Guests will have a unique opportunity to engage in local history in the context of one of America’s defining eras – the roaring twenties – and rub elbows with glamorous silent film and “talkie” stars, including newlyweds Evie and Eddie. Also in attendance will be notable artists, jazz singers, flappers, bootleggers, and other famous personalities of the time. Characters in period attire will engage guests in relevant conversation on hot topics of the 20s like the film industry and advent of the studio system, prohibition, and even the 1927 New York Yankees.

A period-appropriate dinner will be prepared by the popular Blue Crane Inn, a “cornerstone of nightlife in New Paltz,” founded in 1900 and now known as P&G’s. Wine and period cocktails will be provided by Stone Ridge Wine and Spirits. A live jazz performance will accompany dinner.

1920s Blue Crane Inn -Courtesy of P & Gs

Unfortunately, Evie and Eddie’s marital bliss is cut short. After dinner, guests will proceed to the historic Deyo House to solve a shocking murder mystery.

“This is the first interactive fundraiser of its kind at Historic Huguenot Street,” said Mary Etta Schneider, President and Board Chair. “Huguenot Street is unique in that we are able to interpret a wide breadth of history, from the colonial period through the mid-20th century. New Paltz itself has a vibrant history, and we are excited to be able to portray New Paltz in the 1920s and to partner with a local landmark – P&G’s – who has generously donated dinner for the fundraising event. We are also grateful to Stone Ridge Wine and Spirits, whose continued support of Huguenot Street events enables us to contribute much more of proceeds from events like this into our programs and preservation.”

Space is limited for this unique evening. Reservations are required and will be filled on a first-come, first-served basis. Individuals $125. Couples $225. VIP tickets are also available. The VIP experience includes seating at the Sweetheart Table with Evie and Eddie, access to an exclusive bonus scene, and the option to play a period character. Period dress is optional, but encouraged. VIP Individuals $150. VIP Couples $275. Register at huguenotstreet.org/murdermystery.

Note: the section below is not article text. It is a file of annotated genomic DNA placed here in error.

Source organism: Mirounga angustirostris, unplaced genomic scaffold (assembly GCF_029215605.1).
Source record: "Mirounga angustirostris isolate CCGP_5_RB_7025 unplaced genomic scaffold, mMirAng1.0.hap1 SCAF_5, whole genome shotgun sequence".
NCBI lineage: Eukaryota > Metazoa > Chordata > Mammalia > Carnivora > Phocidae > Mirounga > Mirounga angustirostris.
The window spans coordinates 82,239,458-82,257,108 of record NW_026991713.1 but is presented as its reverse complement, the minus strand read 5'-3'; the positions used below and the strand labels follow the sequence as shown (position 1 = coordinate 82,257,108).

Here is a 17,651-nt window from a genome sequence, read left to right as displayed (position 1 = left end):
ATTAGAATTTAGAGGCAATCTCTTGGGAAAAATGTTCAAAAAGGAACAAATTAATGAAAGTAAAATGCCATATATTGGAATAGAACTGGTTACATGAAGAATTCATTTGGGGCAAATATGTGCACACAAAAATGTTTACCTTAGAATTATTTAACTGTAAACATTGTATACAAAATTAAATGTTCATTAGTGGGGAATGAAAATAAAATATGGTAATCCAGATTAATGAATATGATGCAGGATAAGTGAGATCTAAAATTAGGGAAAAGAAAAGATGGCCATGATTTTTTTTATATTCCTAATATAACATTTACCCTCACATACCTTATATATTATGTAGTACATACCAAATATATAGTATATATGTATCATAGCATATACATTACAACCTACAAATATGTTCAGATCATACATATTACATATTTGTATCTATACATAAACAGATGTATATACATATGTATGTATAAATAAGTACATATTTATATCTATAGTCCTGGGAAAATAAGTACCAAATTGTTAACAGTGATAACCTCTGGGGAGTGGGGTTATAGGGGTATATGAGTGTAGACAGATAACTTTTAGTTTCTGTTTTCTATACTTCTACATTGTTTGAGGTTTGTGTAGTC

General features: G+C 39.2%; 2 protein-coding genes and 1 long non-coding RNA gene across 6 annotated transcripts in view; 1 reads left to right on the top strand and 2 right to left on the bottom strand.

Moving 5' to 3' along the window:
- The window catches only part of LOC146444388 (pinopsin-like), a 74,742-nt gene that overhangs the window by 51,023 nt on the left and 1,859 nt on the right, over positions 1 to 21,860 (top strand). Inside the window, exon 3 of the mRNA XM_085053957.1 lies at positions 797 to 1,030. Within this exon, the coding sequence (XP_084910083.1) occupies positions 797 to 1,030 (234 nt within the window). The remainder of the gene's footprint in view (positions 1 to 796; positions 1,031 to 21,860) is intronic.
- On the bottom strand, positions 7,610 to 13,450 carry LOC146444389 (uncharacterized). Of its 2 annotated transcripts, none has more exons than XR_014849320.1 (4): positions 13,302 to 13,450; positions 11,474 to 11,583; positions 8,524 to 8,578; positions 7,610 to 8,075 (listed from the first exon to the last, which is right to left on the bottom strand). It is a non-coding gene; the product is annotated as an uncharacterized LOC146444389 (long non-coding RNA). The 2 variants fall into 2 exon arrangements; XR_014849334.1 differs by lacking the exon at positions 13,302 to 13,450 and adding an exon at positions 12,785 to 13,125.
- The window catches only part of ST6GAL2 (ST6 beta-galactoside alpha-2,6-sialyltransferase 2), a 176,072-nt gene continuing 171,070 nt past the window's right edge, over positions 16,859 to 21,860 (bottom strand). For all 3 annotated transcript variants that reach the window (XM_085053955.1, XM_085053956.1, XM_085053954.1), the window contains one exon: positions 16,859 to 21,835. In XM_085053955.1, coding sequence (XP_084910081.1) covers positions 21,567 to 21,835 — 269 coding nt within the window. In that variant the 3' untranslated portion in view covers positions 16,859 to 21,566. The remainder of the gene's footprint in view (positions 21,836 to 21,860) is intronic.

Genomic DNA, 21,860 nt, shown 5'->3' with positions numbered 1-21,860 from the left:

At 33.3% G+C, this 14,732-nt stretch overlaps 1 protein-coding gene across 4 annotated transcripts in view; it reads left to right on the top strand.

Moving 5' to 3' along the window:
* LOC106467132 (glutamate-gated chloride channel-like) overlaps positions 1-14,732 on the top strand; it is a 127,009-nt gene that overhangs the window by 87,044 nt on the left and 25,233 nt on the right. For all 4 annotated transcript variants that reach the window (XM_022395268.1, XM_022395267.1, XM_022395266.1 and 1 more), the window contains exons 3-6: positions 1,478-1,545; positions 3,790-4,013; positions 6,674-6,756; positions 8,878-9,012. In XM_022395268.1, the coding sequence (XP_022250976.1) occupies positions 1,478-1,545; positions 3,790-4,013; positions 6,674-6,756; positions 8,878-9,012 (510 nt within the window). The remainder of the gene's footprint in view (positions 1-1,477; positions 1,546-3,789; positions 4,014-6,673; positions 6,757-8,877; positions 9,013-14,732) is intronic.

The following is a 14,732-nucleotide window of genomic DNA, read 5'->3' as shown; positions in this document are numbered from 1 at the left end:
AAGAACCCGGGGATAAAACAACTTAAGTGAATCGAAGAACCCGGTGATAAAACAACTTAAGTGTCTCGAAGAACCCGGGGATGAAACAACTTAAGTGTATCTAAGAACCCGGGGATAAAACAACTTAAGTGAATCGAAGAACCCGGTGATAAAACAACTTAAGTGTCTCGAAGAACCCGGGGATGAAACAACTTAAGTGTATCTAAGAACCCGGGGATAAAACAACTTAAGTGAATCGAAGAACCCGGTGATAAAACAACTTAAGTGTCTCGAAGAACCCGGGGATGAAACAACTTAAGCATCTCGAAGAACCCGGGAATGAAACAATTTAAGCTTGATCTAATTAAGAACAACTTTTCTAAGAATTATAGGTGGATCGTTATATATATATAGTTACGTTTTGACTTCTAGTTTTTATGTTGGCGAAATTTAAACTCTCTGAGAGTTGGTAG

A National Historic Landmark District, Historic Huguenot Street is a 501(c)3 non-profit that encompasses 30 buildings across 10 acres that was the heart of the original 1678 settlement, including seven stone houses that date to the early eighteenth century.  It was founded in 1894 as the Huguenot Patriotic, Historical, and Monumental Society to preserve their French and Dutch heritage.  Since then, Historic Huguenot Street has grown into an innovative museum, chartered as an educational corporation by the University of the State of New York that is dedicated to protecting our historic buildings, conserving an important collection of artifacts and manuscripts, and promoting the stories of the Huguenot Street families, from the sixteenth century to today.

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  • Blog Author

    AJ Schenkman

    A.J. Schenkman teaches history in the Lower Hudson Valley. He is the author of numerous books and articles. His most recent books Include Murder and Mayhem in Ulster County and Wicked Ulster County: Tales of Desperadoes, Gangs & More, and ... Read Full

    Elizabeth Werlau

    Elizabeth Werlau is an English teacher in the Hudson Valley and is the historian for the Town of Plattekill in Ulster County. She has authored and contributed to several books on regional history, including her most recent publication, Murder and ... Read Full